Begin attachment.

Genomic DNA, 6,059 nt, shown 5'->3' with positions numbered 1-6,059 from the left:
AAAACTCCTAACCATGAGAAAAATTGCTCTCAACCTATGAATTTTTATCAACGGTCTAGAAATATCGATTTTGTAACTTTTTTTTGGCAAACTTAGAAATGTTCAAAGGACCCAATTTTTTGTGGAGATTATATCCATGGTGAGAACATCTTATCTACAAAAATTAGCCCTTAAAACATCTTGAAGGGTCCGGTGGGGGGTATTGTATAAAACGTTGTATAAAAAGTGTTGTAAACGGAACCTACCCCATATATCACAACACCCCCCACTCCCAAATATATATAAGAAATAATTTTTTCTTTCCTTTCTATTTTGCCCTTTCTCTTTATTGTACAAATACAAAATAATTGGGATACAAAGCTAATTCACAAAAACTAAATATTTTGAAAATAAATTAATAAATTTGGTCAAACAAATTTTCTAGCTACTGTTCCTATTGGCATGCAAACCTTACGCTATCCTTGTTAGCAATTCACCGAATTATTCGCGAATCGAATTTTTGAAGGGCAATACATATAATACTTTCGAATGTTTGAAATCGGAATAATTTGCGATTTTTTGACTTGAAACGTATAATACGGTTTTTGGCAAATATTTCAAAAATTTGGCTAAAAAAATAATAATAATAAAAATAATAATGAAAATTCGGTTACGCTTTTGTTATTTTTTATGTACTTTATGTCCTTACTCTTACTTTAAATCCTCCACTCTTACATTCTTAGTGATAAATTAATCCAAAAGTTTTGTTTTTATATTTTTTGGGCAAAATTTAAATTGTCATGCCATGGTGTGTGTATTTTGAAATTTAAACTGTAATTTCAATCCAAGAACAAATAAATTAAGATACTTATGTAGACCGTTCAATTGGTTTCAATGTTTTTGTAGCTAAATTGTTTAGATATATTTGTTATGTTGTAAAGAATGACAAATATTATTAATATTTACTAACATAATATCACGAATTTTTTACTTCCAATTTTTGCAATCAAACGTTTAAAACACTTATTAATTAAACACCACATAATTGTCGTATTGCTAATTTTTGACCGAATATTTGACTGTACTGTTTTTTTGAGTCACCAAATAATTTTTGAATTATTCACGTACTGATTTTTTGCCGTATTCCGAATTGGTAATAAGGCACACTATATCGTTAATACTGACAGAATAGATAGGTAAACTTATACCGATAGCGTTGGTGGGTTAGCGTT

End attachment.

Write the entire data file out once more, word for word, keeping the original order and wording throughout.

Genomic DNA, 6,059 nt, shown 5'->3' with positions numbered 1-6,059 from the left:
AAAACTCCTAACCATGAGAAAAATTGCTCTCAACCTATGAATTTTTATCAACGGTCTAGAAATATCGATTTTGTAACTTTTTTTTGGCAAACTTAGAAATGTTCAAAGGACCCAATTTTTTGTGGAGATTATATCCATGGTGAGAACATCTTATCTACAAAAATTAGCCCTTAAAACATCTTGAAGGGTCCGGTGGGGGGTATTGTATAAAACGTTGTATAAAAAGTGTTGTAAACGGAACCTACCCCATATATCACAACACCCCCCACTCCCAAATATATATAAGAAATAATTTTTTCTTTCCTTTCTATTTTGCCCTTTCTCTTTATTGTACAAATACAAAATAATTGGGATACAAAGCTAATTCACAAAAACTAAATATTTTGAAAATAAATTAATAAATTTGGTCAAACAAATTTTCTAGCTACTGTTCCTATTGGCATGCAAACCTTACGCTATCCTTGTTAGCAATTCACCGAATTATTCGCGAATCGAATTTTTGAAGGGCAATACATATAATACTTTCGAATGTTTGAAATCGGAATAATTTGCGATTTTTTGACTTGAAACGTATAATACGGTTTTTGGCAAATATTTCAAAAATTTGGCTAAAAAAATAATAATAATAAAAATAATAATGAAAATTCGGTTACGCTTTTGTTATTTTTTATGTACTTTATGTCCTTACTCTTACTTTAAATCCTCCACTCTTACATTCTTAGTGATAAATTAATCCAAAAGTTTTGTTTTTATATTTTTTGGGCAAAATTTAAATTGTCATGCCATGGTGTGTGTATTTTGAAATTTAAACTGTAATTTCAATCCAAGAACAAATAAATTAAGATACTTATGTAGACCGTTCAATTGGTTTCAATGTTTTTGTAGCTAAATTGTTTAGATATATTTGTTATGTTGTAAAGAATGACAAATATTATTAATATTTACTAACATAATATCACGAATTTTTTACTTCCAATTTTTGCAATCAAACGTTTAAAACACTTATTAATTAAACACCACATAATTGTCGTATTGCTAATTTTTGACCGAATATTTGACTGTACTGTTTTTTTGAGTCACCAAATAATTTTTGAATTATTCACGTACTGATTTTTTGCCGTATTCCGAATTGGTAATAAGGCACACTATATCGTTAATACTGACAGAATAGATAGGTAAACTTATACCGATAGCGTTGGTGGGTTAGCGTT